The UK goes to the polls tomorrow to decide the nation’s EU membership, yet confusion still reigns over what the result may be. The last referendum in Britain promised similar wafer-thin margins, but ultimately it was a comfortable win for Scotland to remain part of the United Kingdom.
Consensus seems to suggest this vote will be much closer, with a variety of polls claiming both Leave and Remain hold the lead. Megan Greene is chief economist with Manulife Asset Management and is in London this week on business. Normally based in Boston, Mass, the timing of her visit means she has been able to gauge opinion on the ground first hand.
“Nobody knows what exactly to trust,” she says. “The polls have been fantastically flawed over the past couple of years. Then you have the bookies who had a pretty good performance in the Scottish referendum, but have had a bad long-term forecasting record in the UK. So everyone is a bit blind going into this; the only thing that’s clear is it will be very close.”
Monday’s rally of sterling and the FTSE 100 implied the investment community believe a Remain vote is the likely result tomorrow. As Greene points out, however, the markets are far from infallible.
“The markets don’t get everything right either, as we saw during the crisis,” she says. “There have been a few more positive polls for Remain this week, which is partly off the back of the Jo Cox murder, so investors have assumed that more people will come to the Remain side.”
It has been surprising to some the level of acrimony and vitriol the campaign has dredged up, reaching a nadir last week with the killing of Labour MP Jo Cox. According to Greene, the divisions in Britain this referendum has highlighted won’t disappear on Thursday, regardless of the vote. “I have been here for a few days and it’s been really surprising to hear people say ‘I want my country back,’ ” she says. “That’s across the spectrum. The Leave people are saying that because they want controlled borders for example. The Remain people are saying it because they feel like their country is unrecognisable, particularly in the wake of the Jo Cox murder.”
It’s a sentiment she as an American can easily identify with. “In the US a lot of us are saying the same thing, wondering just how Donald Trump is so successful,” she says. “I think it’s much more likely Hillary will win, but it’s no longer impossible that Trump will win, and that is scary enough.”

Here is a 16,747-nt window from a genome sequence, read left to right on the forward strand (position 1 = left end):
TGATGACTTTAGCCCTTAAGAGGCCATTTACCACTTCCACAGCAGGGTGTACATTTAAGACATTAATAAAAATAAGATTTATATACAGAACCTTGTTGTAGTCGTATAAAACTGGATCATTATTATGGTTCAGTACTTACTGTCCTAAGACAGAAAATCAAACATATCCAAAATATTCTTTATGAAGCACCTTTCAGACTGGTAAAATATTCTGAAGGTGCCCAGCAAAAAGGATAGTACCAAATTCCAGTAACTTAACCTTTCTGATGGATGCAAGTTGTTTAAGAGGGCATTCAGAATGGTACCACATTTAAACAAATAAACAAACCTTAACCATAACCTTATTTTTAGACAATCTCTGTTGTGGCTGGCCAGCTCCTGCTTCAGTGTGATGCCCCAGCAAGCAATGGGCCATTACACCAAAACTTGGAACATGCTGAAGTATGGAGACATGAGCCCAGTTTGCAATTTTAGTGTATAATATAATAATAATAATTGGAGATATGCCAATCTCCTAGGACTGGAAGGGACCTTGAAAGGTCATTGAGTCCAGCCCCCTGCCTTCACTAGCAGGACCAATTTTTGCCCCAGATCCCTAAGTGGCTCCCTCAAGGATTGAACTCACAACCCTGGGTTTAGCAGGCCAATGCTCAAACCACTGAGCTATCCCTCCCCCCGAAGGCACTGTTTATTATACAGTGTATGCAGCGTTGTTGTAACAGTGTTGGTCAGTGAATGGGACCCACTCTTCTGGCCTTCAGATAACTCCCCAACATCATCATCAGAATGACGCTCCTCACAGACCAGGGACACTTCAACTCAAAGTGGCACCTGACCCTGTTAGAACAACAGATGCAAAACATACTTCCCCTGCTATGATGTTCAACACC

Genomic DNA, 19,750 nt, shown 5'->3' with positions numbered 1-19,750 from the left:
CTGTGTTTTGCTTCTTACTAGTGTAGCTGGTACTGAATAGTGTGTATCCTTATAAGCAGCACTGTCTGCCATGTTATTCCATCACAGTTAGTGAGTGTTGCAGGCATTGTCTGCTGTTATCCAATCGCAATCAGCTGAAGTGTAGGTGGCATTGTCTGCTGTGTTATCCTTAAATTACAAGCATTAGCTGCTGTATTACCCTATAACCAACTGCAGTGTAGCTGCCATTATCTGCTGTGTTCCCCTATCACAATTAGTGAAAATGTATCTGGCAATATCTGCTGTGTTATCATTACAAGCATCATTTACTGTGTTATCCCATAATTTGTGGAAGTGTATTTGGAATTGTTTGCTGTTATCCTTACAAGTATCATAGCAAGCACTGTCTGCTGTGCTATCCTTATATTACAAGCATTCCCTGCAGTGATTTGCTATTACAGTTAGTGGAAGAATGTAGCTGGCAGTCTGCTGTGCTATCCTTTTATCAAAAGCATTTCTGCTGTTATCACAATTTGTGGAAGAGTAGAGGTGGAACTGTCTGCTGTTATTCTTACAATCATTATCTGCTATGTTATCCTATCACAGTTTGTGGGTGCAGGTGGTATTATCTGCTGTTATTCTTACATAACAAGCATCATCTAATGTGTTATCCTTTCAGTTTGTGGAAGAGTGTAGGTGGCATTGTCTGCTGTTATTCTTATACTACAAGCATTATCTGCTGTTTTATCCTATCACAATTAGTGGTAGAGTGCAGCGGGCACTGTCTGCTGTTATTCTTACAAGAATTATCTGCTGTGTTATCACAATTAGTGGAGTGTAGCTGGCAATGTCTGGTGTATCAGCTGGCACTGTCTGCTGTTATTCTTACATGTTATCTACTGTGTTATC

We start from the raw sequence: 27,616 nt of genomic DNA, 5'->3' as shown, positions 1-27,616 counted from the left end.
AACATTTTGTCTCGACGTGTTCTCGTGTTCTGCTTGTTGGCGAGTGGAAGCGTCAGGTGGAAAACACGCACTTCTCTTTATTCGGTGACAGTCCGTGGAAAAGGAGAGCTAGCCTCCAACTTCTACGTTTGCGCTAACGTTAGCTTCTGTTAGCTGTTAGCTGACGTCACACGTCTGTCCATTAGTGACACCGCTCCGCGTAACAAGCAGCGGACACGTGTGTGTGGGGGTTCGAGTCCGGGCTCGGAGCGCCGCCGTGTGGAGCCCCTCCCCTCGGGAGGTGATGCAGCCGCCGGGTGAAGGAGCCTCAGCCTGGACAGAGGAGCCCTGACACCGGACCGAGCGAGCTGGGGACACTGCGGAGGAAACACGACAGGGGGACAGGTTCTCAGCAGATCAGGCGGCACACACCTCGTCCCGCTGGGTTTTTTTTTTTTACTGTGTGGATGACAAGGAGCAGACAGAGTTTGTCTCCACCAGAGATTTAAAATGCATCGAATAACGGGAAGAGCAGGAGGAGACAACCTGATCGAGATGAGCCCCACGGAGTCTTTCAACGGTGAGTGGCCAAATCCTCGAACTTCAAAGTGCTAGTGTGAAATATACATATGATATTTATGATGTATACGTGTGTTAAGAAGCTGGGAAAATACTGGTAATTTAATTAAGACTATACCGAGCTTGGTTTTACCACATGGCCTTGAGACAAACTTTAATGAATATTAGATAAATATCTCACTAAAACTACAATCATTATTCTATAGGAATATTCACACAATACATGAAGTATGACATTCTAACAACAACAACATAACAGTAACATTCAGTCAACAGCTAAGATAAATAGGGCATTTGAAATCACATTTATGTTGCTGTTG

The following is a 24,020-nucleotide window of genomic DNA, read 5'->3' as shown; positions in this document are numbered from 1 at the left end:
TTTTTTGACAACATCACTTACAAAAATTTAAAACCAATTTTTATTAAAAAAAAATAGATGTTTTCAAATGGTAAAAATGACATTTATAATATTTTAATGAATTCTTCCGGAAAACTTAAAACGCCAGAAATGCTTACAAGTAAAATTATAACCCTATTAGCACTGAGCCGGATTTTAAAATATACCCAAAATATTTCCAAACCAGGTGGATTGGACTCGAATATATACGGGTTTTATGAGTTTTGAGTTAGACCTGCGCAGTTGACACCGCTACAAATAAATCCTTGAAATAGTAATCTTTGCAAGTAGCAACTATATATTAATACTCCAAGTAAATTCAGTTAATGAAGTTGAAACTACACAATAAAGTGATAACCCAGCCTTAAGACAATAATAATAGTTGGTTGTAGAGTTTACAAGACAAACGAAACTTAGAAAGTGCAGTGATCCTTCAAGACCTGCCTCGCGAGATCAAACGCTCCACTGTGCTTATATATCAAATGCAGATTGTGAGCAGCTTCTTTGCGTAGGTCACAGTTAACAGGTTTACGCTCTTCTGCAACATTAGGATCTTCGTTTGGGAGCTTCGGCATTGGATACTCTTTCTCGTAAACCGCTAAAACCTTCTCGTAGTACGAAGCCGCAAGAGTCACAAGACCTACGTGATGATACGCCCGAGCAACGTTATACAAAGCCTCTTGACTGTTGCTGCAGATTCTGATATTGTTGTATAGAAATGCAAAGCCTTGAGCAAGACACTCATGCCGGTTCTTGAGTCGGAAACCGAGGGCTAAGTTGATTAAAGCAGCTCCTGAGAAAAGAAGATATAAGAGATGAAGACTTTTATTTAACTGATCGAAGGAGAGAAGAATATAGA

As for the possibility of Brexit, ultimately she sees the electorate deciding to stay with what it knows best, albeit under some duress.
“Ultimately when push comes to shove, there is a stickiness with the status-quo, so I think it will be a Remain vote,” she says. “But we should ask just how we even got here? Brexit is just one example of a much greater phenomenon. We have been in prolonged economic doldrums and that is fertile breeding ground for populism. The Leave campaign has mobilized that, and that’s why they have done so well.”
It’s true that the financial health of many Western nations is far from robust. As chief economist with Manulife, Greene not surprisingly has strong views about the link between the current political turmoil and what she believes is an economic system gone awry.
“Basically I think we have an oversupply of both debt and labour,” she says. “We have an oversupply of liquidity and capital too. In normal business cycles central banks allow inputs like labour and capital to resize at a lower value when there has been overproduction. But that would be so incredible painful for debt-laden households now, so central banks step in and stop that resizing from happening.”
She adds: “The normal business cycle has been broken, so I think we will have this economic stagnation for much longer this time round. It’s a Western world problem, you are seeing it in almost every European country and in the US and Canada as well.”
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